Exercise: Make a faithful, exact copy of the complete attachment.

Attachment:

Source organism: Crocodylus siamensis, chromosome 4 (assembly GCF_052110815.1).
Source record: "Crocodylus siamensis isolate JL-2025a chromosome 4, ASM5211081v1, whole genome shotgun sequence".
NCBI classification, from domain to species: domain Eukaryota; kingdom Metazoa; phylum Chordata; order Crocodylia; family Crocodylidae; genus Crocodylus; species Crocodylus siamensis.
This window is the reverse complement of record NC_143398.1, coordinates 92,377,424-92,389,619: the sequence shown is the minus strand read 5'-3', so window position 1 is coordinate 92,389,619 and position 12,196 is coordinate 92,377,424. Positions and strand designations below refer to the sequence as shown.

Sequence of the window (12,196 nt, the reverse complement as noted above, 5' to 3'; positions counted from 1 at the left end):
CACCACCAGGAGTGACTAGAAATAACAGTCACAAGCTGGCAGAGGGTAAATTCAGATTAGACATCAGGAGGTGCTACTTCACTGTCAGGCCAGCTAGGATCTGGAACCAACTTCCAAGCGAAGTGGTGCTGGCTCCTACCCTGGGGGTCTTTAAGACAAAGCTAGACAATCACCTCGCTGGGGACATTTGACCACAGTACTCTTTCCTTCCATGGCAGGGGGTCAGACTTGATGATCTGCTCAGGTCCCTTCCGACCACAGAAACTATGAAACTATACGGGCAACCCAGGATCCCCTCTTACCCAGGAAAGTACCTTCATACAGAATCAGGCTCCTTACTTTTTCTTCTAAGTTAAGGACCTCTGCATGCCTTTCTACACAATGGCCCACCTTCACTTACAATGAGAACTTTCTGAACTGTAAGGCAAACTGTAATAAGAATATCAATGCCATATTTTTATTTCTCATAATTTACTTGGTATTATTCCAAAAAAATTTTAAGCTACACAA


Source organism: Crocodylus siamensis, chromosome 4 (assembly GCF_052110815.1).
Source record: "Crocodylus siamensis isolate JL-2025a chromosome 4, ASM5211081v1, whole genome shotgun sequence".
NCBI classification, from domain to species: domain Eukaryota; kingdom Metazoa; phylum Chordata; order Crocodylia; family Crocodylidae; genus Crocodylus; species Crocodylus siamensis.
This window is the reverse complement of record NC_143398.1, coordinates 92,377,424-92,389,619: the sequence shown is the minus strand read 5'-3', so window position 1 is coordinate 92,389,619 and position 12,196 is coordinate 92,377,424. Positions and strand designations below refer to the sequence as shown.

Sequence of the window (12,196 nt, the reverse complement as noted above, 5' to 3'; positions counted from 1 at the left end):
CACCACCAGGAGTGACTAGAAATAACAGTCACAAGCTGGCAGAGGGTAAATTCAGATTAGACATCAGGAGGTGCTACTTCACTGTCAGGCCAGCTAGGATCTGGAACCAACTTCCAAGCGAAGTGGTGCTGGCTCCTACCCTGGGGGTCTTTAAGACAAAGCTAGACAATCACCTCGCTGGGGACATTTGACCACAGTACTCTTTCCTTCCATGGCAGGGGGTCAGACTTGATGATCTGCTCAGGTCCCTTCCGACCACAGAAACTATGAAACTATACGGGCAACCCAGGATCCCCTCTTACCCAGGAAAGTACCTTCATACAGAATCAGGCTCCTTACTTTTTCTTCTAAGTTAAGGACCTCTGCATGCCTTTCTACACAATGGCCCACCTTCACTTACAATGAGAACTTTCTGAACTGTAAGGCAAACTGTAATAAGAATATCAATGCCATATTTTTATTTCTCATAATTTACTTGGTATTATTCCAAAAAAATTTTAAGCTACACAA